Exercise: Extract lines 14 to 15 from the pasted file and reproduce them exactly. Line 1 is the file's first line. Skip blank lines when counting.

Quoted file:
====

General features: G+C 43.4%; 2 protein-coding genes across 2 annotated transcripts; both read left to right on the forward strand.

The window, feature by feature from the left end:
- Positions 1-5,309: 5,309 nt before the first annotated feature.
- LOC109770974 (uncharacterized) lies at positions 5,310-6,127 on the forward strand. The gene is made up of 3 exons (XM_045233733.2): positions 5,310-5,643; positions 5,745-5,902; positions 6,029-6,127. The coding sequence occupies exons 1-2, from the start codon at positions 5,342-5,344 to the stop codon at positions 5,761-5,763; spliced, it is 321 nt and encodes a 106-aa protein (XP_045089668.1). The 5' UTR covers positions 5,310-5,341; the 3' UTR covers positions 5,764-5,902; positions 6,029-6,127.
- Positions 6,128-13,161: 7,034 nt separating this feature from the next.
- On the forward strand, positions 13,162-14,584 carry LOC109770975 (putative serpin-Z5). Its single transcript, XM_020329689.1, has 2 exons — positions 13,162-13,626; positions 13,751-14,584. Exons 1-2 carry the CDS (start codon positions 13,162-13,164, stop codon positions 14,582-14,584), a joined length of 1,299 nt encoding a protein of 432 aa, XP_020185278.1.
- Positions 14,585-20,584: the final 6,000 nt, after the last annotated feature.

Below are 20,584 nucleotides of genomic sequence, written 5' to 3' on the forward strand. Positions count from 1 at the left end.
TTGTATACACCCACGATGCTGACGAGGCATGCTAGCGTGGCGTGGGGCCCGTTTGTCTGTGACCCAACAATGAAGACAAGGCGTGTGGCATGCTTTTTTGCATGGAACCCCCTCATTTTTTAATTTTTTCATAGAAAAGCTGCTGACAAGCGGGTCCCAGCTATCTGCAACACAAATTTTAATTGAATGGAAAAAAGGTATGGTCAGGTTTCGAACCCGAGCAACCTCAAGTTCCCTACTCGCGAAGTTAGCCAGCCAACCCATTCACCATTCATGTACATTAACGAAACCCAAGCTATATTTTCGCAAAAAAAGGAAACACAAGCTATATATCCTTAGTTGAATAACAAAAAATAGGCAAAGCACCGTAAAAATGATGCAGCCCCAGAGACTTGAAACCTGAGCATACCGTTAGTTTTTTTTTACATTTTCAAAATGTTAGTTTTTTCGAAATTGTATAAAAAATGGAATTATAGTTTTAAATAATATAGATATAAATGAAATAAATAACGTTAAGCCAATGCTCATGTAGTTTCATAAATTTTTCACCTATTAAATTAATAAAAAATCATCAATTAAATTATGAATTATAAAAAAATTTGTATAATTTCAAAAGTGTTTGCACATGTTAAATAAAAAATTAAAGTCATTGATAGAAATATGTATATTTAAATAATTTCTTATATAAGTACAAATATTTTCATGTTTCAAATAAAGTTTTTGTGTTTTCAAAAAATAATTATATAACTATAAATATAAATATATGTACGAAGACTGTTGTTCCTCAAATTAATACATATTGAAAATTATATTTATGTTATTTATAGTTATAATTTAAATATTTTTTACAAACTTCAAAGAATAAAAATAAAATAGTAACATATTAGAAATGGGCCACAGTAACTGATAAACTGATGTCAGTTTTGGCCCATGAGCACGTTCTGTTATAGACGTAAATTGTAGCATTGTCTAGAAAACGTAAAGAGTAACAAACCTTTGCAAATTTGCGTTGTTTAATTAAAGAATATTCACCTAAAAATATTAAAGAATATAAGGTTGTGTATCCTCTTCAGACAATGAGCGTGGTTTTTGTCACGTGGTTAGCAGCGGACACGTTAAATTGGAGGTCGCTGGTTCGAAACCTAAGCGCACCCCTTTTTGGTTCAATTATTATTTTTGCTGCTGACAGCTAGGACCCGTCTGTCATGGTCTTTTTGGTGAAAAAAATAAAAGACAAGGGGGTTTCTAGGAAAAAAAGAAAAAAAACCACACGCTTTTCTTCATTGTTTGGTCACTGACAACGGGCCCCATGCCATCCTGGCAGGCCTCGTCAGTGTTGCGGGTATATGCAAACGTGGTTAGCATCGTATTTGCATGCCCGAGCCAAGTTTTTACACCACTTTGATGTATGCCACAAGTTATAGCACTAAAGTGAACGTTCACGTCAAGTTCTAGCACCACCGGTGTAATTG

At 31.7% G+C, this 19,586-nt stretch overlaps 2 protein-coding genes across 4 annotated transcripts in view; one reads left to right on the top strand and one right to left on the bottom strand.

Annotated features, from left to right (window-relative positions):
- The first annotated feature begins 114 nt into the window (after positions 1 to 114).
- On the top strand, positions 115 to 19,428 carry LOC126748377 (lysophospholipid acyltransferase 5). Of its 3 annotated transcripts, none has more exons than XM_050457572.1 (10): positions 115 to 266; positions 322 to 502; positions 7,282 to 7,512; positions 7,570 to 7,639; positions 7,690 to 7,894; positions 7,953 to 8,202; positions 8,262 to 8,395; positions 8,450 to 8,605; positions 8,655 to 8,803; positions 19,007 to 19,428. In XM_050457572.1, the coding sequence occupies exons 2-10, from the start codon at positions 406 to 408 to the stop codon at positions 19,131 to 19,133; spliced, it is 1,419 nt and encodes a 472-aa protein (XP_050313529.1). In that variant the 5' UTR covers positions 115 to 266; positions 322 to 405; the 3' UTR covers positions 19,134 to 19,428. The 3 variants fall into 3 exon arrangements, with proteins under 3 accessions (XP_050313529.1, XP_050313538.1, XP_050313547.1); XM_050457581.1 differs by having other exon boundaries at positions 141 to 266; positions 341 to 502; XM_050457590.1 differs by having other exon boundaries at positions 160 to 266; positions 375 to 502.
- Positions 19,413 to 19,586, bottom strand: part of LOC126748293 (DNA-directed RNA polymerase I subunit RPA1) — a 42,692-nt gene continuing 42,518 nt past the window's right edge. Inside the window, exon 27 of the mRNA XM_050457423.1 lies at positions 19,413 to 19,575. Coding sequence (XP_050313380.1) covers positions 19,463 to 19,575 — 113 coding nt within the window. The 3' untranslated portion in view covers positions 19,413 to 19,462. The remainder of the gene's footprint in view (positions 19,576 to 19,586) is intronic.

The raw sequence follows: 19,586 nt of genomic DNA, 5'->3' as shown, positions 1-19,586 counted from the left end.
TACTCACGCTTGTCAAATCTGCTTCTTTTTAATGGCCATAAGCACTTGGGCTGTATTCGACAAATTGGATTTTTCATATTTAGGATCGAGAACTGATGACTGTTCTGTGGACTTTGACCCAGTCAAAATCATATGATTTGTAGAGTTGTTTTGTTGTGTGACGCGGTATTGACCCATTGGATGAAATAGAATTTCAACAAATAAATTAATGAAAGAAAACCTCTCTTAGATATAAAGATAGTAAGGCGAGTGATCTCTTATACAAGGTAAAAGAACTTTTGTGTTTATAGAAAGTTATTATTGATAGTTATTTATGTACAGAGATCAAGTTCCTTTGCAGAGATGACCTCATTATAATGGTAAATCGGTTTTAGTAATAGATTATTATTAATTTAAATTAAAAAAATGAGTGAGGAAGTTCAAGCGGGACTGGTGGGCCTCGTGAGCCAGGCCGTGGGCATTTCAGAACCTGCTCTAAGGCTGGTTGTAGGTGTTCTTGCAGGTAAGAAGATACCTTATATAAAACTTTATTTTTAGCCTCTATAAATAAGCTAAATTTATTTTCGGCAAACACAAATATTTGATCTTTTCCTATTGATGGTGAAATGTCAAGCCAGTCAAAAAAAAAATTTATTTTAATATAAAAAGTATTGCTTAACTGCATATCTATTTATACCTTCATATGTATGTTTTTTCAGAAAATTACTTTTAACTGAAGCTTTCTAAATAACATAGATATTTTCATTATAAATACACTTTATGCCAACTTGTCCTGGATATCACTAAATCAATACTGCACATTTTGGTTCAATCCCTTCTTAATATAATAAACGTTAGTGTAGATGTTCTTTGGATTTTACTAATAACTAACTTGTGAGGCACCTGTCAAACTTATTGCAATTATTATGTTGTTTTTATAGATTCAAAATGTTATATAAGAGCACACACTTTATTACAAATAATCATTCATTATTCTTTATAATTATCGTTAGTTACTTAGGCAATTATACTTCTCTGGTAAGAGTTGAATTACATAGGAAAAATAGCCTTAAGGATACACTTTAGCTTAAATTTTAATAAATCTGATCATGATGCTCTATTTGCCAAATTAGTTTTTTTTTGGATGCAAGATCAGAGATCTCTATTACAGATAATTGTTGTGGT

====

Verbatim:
- Positions 19,413 to 19,586, bottom strand: part of LOC126748293 (DNA-directed RNA polymerase I subunit RPA1) — a 42,692-nt gene continuing 42,518 nt past the window's right edge. Inside the window, exon 27 of the mRNA XM_050457423.1 lies at positions 19,413 to 19,575. Coding sequence (XP_050313380.1) covers positions 19,463 to 19,575 — 113 coding nt within the window. The 3' untranslated portion in view covers positions 19,413 to 19,462. The remainder of the gene's footprint in view (positions 19,576 to 19,586) is intronic.

The raw sequence follows: 19,586 nt of genomic DNA, 5'->3' as shown, positions 1-19,586 counted from the left end.